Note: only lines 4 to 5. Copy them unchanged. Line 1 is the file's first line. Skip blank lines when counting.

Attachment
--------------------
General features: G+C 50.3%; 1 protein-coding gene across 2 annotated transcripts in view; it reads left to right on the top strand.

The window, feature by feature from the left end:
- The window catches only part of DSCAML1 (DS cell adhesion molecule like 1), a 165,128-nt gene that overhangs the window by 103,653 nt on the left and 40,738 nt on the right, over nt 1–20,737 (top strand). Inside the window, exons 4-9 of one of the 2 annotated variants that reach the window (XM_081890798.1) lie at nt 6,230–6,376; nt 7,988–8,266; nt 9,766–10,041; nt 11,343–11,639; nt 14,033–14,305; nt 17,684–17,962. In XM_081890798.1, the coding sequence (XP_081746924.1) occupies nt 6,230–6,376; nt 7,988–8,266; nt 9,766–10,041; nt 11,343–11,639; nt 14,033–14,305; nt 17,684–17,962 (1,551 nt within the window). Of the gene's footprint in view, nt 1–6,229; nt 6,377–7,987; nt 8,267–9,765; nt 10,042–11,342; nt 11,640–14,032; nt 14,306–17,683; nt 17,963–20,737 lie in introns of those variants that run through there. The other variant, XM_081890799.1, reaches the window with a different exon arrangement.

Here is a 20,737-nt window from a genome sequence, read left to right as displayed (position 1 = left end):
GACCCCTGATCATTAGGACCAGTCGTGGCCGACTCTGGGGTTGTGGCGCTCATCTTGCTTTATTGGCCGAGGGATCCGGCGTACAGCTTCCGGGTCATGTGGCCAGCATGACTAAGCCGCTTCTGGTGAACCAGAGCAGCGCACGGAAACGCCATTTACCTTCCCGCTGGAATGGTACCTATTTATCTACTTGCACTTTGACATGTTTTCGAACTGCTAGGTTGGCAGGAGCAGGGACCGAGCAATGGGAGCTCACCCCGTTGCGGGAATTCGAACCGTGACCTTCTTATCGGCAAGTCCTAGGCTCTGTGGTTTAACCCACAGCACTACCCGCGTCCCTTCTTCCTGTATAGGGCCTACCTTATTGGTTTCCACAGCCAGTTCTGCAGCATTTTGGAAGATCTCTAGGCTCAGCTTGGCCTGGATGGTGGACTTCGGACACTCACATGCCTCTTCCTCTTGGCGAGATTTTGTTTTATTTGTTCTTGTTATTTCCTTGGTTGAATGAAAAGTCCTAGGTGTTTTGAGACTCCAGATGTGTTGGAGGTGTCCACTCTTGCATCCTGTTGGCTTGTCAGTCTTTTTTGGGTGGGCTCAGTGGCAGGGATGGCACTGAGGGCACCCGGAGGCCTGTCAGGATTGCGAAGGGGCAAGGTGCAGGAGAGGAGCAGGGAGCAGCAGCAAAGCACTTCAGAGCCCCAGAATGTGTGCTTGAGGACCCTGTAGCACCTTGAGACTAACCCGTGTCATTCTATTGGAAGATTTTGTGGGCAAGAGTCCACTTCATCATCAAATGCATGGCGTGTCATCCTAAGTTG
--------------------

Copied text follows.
Here is a 20,737-nt window from a genome sequence, read left to right as displayed (position 1 = left end):
GACCCCTGATCATTAGGACCAGTCGTGGCCGACTCTGGGGTTGTGGCGCTCATCTTGCTTTATTGGCCGAGGGATCCGGCGTACAGCTTCCGGGTCATGTGGCCAGCATGACTAAGCCGCTTCTGGTGAACCAGAGCAGCGCACGGAAACGCCATTTACCTTCCCGCTGGAATGGTACCTATTTATCTACTTGCACTTTGACATGTTTTCGAACTGCTAGGTTGGCAGGAGCAGGGACCGAGCAATGGGAGCTCACCCCGTTGCGGGAATTCGAACCGTGACCTTCTTATCGGCAAGTCCTAGGCTCTGTGGTTTAACCCACAGCACTACCCGCGTCCCTTCTTCCTGTATAGGGCCTACCTTATTGGTTTCCACAGCCAGTTCTGCAGCATTTTGGAAGATCTCTAGGCTCAGCTTGGCCTGGATGGTGGACTTCGGACACTCACATGCCTCTTCCTCTTGGCGAGATTTTGTTTTATTTGTTCTTGTTATTTCCTTGGTTGAATGAAAAGTCCTAGGTGTTTTGAGACTCCAGATGTGTTGGAGGTGTCCACTCTTGCATCCTGTTGGCTTGTCAGTCTTTTTTGGGTGGGCTCAGTGGCAGGGATGGCACTGAGGGCACCCGGAGGCCTGTCAGGATTGCGAAGGGGCAAGGTGCAGGAGAGGAGCAGGGAGCAGCAGCAAAGCACTTCAGAGCCCCAGAATGTGTGCTTGAGGACCCTGTAGCACCTTGAGACTAACCCGTGTCATTCTATTGGAAGATTTTGTGGGCAAGAGTCCACTTCATCATCAAATGCATGGCGTGTCATCCTAAGTTG